So the Iraqis that we spoke to, really, they felt that the huge ferocious blow they were dealt when the first batch of pictures came out couldn't get much worse. They have seen -- they have imagined they worst possible in terms of the abuse, but they were calling upon their government to be more forceful in the rhetoric, in denouncing these abuses.

HILSUM: Do you think they actually have sort of moved on in the sense that people are now more concerned about current abuses, alleged abuses by the new Iraqi authorities, that the abuses by U.S. soldiers is something that people have grown used to and think it's a thing of the past?

RAMAN: Well, I think they think it's a thing of the past. They are also already in their camps, either for or against the presence of U.S. troops here. They are just further convinced of either stance that they already have. It's already a tense environment right now, especially in the south, in the city of Basra, where the Danish and British troops are based because of the cartoons of the Prophet Muhammad published in a Danish newspaper and because of the recent video showing British soldiers allegedly beating Iraqi youths back in 2004.

So it's already a tense environment between the Iraqis and between the West. That might be in part why they government has been keen not to push this story too far out there, to remind Iraqis that these atrocities were committed in 2003, that there is nothing new, and they remind them that today Abu Ghraib is different. But for Iraqis, they have also started voicing again the notion that that prison, which has long been the source of incredible controversy here, should come under full Iraqi control, something they've started doing again now.

HILSUM: Fran Unsworth, let me bring you in. Did the BBC have any hesitation in showing these images?

FRAN UNSWORTH, BBC: Well, hesitation, yes, but not for the reasons that you outlined possibly to start, which was the Pentagon and the United States authorities not wanting us to. Our hesitation was on the grounds of taste and decency, because there are some really amazingly graphic images in this collection of photos and videos which, actually, you wouldn't necessarily want to put on the television.

So that was the hesitancy, to give us time to go through the material in advance, before we aired it, to actually weed out things that we think were not appropriate to put on the television.

HILSUM: But did you -- I mean, when I first saw these images, they were absolutely ghastly. I found them actually very personally upsetting, and I've seen a lot of horrible things. Did you look at them and think, actually, if we put these images on there, we could make everything worse in an already very bad situation in Iraq?

UNSWORTH: Well, obviously, yes, that does enter your head when you're thinking about this, but on the other hand, it can't really be the reason that stops you doing it. And I think it's very interesting what we're hearing out of Baghdad over it, actually, which is that actually the Iraqis seem to be not terribly surprised by this, possibly because they are already aware that these abuses took place and they are three years old, and in a way the story has moved on to be something slightly different now, which is possibly about how the U.S. authorities didn't want this to come out, and we knew at the time, back in 2003, that there was worse, that we were not seeing the worst of them, and there's clearly been a concerted attempt to prevent the worst coming out, which is now being overturned by the American Civil Liberties Union.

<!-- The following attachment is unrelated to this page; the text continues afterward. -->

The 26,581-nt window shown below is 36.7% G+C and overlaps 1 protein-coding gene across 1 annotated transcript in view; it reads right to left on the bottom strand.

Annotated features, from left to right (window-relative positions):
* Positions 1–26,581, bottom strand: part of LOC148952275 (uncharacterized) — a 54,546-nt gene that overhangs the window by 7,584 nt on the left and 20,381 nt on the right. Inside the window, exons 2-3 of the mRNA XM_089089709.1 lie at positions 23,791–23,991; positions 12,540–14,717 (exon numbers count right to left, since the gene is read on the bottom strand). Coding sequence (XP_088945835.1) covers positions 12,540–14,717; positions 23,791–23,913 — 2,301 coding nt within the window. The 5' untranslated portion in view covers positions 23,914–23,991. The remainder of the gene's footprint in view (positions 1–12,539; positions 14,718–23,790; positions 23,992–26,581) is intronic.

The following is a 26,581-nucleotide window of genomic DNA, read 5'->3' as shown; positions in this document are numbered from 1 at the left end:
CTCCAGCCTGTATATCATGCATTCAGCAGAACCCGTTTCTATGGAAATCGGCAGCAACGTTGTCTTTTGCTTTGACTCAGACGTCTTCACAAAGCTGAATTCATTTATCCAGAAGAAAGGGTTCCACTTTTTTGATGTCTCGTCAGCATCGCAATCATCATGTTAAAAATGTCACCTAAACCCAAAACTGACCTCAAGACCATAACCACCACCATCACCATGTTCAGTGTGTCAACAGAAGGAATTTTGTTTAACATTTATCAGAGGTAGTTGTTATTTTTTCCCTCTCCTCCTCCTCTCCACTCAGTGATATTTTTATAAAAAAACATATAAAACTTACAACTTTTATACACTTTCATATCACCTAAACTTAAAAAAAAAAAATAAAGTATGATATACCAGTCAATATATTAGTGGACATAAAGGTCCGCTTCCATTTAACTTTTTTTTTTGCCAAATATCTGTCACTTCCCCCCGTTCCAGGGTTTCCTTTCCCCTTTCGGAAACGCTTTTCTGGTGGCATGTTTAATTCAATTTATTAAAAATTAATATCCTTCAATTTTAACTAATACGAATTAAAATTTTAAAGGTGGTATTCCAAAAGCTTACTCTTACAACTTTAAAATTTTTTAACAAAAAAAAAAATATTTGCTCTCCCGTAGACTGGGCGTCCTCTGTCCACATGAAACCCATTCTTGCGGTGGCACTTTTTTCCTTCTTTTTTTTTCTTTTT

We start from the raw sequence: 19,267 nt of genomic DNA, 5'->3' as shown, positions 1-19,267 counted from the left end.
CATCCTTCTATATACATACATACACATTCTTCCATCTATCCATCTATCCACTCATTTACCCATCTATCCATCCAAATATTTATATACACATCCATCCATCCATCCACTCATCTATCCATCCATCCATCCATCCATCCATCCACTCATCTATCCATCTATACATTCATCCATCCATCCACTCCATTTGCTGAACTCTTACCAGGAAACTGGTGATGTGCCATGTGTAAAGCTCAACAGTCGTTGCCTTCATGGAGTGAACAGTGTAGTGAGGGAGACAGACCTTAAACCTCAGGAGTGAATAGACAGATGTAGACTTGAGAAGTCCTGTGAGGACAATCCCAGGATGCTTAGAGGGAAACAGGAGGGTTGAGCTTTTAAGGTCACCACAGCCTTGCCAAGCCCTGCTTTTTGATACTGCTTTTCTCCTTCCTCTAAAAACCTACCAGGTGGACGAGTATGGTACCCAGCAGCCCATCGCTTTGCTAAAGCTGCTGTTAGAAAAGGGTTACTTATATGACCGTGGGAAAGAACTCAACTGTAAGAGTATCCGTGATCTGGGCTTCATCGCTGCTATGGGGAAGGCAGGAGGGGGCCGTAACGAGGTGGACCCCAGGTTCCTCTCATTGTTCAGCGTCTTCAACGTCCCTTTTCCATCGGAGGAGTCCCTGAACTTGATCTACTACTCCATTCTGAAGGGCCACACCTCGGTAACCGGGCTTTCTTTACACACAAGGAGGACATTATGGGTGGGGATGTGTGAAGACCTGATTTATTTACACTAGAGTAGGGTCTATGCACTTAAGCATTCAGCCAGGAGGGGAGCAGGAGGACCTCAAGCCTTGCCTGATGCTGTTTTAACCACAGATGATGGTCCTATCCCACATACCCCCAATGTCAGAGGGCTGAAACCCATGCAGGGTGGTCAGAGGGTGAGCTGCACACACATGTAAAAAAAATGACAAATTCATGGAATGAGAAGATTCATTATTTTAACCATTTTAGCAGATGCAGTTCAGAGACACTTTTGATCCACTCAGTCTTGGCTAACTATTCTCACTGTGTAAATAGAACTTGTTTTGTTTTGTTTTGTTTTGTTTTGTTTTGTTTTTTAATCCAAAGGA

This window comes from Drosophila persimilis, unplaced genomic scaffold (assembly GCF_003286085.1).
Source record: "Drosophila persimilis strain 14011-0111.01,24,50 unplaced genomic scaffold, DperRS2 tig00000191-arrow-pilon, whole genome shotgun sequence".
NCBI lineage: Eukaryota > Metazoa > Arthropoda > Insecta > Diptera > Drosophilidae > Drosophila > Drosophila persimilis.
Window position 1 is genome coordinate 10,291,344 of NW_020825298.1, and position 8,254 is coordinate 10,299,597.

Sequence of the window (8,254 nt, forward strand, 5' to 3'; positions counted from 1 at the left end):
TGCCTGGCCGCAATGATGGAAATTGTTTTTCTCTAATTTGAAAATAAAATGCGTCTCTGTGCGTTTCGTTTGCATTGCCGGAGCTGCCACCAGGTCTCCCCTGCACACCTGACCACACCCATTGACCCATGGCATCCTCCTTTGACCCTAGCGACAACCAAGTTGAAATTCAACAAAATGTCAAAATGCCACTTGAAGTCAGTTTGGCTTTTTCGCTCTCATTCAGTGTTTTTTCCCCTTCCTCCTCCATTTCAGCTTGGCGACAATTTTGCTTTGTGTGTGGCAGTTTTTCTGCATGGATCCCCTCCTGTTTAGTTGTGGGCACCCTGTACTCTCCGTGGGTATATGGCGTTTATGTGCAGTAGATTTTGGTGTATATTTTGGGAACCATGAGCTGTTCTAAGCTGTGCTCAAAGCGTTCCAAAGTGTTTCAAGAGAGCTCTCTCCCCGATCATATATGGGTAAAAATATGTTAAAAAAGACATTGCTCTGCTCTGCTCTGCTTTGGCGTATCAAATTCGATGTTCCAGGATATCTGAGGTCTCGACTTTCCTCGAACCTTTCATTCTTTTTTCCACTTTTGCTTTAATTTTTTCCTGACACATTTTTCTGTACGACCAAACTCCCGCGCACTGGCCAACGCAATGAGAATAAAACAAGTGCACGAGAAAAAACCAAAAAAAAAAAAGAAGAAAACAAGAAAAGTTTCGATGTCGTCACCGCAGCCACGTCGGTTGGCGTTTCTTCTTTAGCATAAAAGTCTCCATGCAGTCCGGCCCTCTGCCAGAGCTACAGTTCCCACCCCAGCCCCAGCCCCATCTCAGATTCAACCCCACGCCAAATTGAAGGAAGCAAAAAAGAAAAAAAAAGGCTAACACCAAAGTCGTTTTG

So this is really why we're doing the story now, not because it's actually surprising that these abuses have taken place, although having said that I think that people would have been, as you say, deeply shocked by what these images showed.

HILSUM: Aneesh, these images come after we saw a video obtained by the News of the World of British soldiers kicking and beating Iraqis in southern Iraq. What kind of impact has that has, because I think the people in Britain, we like to think that we're better than the Americans, our soldiers are not brutal and horrible. Maybe we're wrong. What do Iraqis think?

RAMAN: Well, especially in Basra, where the majority of British troops are, there have been sustained protests there. The provincial council has called both for British and Danish troops to leave southern Iraq, so there has been a good deal of anger that has been voiced by the Iraqis.

And in terms of these Abu Ghraib pictures, there's two other interesting threads. First, is it American officials that long said we should not release -- they should not release any more pictures because it would incite violence, it would incite fury in the Muslim world and then Iraq. They then, after these pictures came out here in Iraq, a U.S. military spokesman said that did not happen. There is no evidence that further release incites further violence.

And for Iraqis, when you talk about human rights abuses, for them they are more concentrated on their own government. It's just been few months since that bunker was found in the capital where Iraq security forces, majority Shia Iraqi security forces, were found to have tortured detainees, a majority of whom were Sunni. And so Iraqis more concentrated on that. And as you say, in the south, in Basra, the protests have been sustained. They have been fierce against the British troops there.

HILSUM: Fran, let's broaden it out and talk about the rest of the Arab world as well, because of course the BBC is broadcasting all over the world. We've had the cartoons of the Prophet Muhammad. We've had the beating up of Iraqi boys by the British. Now these new Abu Ghraib pictures. How do you make these decisions about what to show? Because you're in a very responsible situation.